I didn’t like every story in Jack Harrell’s collection of short stories, A Sense of Order and Other Stories. But a few of them have stuck with me over the past few months, occasionally surfacing at the shoreline as the cognitive tide recedes just before sleep.
“Godsight” explores burdensome compassion. A man suddenly becomes extremely attuned to the sorrows of every person he encounters, from the teenage mother at the grocery store to his colleagues at the college where he works. God gives him a new kind of vision that makes him frightened to even pray: “Kneeling at my bed, I cleared my throat and had the distinct impression that my heart was about to be drawn through the eye of a needle” (87). He can’t attend a meeting at the college without the fears, secret sins, and deep sorrows of those surrounding him crowding out his own thoughts, demanding attention, demonstrating vulnerability. Eventually he utters a devilish prayer that should haunt many of us: “Dear God, blind me to the pain of others” (92).
“Grandma Ruckman’s Dreams” explores dementia. A young couple brings an eighty year old mother into their home. She tells stories, relates memories that slide from the nostalgic to the frightening: “She said years ago the men in Noble held a weekly poker game at a cabin in the woods outside of town. She said one night her and a girlfriend snuck out there and the men invited them in. She was just fifteen, she said. I didn’t let her finish the story” (105). In the midst of the shocking revelations mixed with scriptural imagery and small-town happenings, the old woman sums things up with a line that haunts many of us: “There’s a lot of things that’s left upset in this world” (107).
“The Trestle” explores dissatisfaction. A middle-aged man remembers his boyhood friends, “They’d frighten themselves with stories that boys wanted to believe [about space aliens, Bigfoot, or wild animals], oblivious to the real dangers they’d face someday as men: bad backs and dead-end jobs, marriages and mortgages, timetables and never enough money” (35). When mundanity looms large he discovers a note which plays on the dissatisfaction with a question that haunts many of us: “Do you ever wish for something different?” (33). Other notes follow, as does their author, a strange man smoking cigarettes in the dead of night on an old train bridge with a Faustian bargain for the asking.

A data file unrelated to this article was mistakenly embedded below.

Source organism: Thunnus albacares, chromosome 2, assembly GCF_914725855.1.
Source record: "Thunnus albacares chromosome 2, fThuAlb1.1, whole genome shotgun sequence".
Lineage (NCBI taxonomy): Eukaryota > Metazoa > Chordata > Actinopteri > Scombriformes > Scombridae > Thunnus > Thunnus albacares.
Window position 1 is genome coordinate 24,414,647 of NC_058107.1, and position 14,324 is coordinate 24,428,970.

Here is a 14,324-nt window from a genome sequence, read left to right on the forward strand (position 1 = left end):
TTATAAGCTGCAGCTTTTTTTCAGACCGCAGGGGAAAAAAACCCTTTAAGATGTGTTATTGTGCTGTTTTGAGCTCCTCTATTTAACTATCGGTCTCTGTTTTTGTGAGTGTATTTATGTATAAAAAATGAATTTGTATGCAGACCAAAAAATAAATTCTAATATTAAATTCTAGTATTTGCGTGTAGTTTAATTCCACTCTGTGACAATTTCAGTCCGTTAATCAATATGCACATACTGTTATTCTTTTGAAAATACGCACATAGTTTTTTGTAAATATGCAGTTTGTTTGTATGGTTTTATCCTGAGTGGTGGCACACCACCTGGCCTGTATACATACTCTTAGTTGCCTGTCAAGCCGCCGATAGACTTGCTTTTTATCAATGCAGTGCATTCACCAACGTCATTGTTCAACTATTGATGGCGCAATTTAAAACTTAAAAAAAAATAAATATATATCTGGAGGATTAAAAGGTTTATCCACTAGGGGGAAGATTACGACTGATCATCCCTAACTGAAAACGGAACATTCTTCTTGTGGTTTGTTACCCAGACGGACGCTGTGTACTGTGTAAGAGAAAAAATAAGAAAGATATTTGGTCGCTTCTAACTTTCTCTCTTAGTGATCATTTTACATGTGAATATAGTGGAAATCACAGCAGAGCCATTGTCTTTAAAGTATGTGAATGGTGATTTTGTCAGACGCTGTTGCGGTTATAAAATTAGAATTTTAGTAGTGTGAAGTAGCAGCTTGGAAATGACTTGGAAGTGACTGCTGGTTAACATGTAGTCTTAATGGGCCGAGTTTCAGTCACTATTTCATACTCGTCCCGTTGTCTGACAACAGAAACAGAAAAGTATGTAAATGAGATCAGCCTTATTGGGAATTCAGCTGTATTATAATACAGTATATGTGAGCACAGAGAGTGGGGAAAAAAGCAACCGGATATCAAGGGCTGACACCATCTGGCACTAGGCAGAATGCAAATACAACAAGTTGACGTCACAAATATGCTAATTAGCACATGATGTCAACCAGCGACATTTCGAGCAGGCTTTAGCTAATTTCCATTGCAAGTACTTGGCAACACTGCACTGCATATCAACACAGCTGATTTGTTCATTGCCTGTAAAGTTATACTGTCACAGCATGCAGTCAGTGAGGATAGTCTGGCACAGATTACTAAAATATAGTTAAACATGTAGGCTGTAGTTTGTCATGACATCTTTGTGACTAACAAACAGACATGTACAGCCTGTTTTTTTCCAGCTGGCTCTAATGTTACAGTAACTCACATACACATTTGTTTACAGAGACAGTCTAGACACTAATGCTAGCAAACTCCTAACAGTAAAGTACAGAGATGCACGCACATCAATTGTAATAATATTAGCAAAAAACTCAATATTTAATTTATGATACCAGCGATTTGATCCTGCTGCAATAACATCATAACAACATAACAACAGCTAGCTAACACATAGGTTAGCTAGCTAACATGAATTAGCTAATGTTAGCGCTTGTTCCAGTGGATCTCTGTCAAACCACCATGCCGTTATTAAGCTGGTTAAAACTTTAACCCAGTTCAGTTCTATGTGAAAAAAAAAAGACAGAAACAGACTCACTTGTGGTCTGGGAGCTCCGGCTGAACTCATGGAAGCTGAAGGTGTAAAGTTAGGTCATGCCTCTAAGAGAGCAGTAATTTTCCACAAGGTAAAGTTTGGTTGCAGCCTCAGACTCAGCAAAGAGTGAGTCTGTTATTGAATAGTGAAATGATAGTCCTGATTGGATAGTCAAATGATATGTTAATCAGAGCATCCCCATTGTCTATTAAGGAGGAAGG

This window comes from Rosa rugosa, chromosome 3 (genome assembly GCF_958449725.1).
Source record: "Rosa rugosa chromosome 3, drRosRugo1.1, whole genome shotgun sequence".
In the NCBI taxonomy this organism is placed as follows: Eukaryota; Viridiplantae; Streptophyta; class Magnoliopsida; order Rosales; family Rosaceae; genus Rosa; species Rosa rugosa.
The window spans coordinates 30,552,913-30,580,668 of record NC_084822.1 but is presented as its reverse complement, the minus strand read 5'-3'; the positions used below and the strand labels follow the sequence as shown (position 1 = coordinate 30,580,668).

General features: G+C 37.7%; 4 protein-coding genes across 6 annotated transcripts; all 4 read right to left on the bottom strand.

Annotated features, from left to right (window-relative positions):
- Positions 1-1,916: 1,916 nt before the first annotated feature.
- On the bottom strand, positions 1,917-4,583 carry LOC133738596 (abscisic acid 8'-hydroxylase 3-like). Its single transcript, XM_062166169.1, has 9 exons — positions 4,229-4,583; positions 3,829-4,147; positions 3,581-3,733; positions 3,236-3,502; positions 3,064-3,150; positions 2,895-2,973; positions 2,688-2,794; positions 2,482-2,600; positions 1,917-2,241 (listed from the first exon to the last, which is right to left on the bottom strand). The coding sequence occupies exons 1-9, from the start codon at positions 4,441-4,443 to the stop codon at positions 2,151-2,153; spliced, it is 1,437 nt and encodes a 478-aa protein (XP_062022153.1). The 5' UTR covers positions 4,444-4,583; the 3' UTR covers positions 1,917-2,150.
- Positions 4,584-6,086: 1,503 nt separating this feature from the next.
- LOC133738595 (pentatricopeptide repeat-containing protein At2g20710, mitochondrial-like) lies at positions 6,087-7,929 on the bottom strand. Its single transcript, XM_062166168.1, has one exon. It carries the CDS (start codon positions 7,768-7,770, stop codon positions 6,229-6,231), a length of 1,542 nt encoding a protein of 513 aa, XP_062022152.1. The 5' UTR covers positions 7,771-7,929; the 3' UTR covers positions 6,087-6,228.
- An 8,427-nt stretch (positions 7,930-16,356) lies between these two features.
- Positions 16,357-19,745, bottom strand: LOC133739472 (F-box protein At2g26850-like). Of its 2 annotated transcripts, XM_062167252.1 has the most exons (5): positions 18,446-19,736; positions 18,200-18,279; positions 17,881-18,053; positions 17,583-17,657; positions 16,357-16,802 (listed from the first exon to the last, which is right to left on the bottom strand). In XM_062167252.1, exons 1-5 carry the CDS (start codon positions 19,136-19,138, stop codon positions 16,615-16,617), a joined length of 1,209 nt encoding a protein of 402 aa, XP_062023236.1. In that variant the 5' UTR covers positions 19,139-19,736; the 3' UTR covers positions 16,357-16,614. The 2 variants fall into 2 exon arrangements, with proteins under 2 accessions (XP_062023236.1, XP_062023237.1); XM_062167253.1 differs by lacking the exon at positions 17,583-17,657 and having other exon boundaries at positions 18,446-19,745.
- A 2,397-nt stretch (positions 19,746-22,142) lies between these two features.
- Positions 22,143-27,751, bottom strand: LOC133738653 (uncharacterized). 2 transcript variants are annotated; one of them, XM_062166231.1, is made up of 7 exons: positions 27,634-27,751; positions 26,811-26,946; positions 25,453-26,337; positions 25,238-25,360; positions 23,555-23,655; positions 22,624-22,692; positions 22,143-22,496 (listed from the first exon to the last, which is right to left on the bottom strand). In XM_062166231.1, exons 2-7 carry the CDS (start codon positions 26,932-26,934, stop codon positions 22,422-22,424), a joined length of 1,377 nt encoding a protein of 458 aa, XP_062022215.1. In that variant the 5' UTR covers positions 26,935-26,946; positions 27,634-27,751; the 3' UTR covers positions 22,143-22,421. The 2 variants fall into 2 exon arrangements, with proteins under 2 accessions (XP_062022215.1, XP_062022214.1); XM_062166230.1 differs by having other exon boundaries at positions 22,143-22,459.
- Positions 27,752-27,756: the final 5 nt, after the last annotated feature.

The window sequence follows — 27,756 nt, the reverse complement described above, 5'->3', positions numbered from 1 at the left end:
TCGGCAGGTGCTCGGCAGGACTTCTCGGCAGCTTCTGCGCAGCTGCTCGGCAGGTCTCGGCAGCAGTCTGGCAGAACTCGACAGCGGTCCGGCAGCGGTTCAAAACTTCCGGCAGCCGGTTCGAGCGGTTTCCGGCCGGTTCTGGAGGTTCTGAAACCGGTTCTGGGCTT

Harrell is a Mormon author, but not all of the stories include distinctly Mormon elements. A few of the ones that do tilt too far in didactic directions for my taste, although usually in a way that complicates rather than reinforces typical Latter-day Saint perspectives. The element I appreciated most about Harrell’s writing is his ability to distill haunting ruminations into one-liners that echo in my mind long after I put the book back on the shelf.
“Dear God, blind me to the pain of others.”
“There’s a lot of things that’s left upset in this world.”
“Do you ever wish for something different?”
The stories that back these lines up give them a weight you might try lifting.
A Sense of Order and Other Stories
by Jack Harrell
$24.26. hardback, $6.00 Kindle.